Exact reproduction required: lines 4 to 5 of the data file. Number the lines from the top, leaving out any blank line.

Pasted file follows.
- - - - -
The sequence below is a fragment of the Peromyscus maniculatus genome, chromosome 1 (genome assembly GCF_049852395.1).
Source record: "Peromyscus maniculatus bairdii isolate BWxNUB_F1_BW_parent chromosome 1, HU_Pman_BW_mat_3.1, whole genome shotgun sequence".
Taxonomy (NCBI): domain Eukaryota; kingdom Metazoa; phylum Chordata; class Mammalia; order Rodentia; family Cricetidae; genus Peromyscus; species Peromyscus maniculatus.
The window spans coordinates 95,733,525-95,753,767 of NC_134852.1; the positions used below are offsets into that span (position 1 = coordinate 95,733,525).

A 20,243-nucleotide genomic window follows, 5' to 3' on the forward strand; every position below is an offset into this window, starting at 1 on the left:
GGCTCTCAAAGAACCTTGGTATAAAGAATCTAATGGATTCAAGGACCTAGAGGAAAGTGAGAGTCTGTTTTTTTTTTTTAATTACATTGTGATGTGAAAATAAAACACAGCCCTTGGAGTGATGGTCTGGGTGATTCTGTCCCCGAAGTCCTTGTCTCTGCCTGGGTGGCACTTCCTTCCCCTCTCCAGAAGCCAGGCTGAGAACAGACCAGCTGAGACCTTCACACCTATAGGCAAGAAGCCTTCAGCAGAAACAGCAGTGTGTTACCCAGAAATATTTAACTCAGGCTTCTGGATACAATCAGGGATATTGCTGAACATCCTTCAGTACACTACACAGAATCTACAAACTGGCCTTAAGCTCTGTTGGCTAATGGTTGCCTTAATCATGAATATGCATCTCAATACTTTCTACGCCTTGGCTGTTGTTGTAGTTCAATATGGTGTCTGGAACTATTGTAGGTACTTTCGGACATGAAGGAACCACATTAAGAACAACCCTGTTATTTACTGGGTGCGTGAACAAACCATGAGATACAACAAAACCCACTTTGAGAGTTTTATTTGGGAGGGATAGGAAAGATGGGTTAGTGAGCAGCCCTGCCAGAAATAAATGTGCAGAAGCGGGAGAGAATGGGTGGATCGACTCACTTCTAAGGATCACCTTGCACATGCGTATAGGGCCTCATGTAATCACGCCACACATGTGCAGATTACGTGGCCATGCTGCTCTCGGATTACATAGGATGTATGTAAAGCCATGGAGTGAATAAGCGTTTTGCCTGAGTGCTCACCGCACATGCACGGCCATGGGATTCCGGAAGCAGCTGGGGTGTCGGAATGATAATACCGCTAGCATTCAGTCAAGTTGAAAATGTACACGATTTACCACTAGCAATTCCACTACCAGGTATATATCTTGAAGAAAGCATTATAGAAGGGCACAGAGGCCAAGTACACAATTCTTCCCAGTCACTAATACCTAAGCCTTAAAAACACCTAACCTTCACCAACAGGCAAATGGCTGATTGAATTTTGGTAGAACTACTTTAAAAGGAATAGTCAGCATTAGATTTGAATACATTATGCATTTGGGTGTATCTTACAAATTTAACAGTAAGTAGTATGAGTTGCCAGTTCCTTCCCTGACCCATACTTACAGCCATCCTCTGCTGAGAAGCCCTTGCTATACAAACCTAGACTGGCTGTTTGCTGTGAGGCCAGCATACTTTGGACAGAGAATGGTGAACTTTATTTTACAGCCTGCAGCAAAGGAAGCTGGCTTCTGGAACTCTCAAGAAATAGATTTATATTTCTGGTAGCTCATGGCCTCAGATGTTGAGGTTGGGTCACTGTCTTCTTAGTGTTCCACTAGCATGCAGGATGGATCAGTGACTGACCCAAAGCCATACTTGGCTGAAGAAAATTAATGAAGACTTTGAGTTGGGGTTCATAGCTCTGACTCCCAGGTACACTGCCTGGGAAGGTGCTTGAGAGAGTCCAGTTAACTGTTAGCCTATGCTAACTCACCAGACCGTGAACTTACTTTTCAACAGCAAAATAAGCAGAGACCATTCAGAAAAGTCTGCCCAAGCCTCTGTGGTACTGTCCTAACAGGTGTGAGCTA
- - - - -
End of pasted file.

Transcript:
The window spans coordinates 95,733,525-95,753,767 of NC_134852.1; the positions used below are offsets into that span (position 1 = coordinate 95,733,525).

A 20,243-nucleotide genomic window follows, 5' to 3' on the forward strand; every position below is an offset into this window, starting at 1 on the left: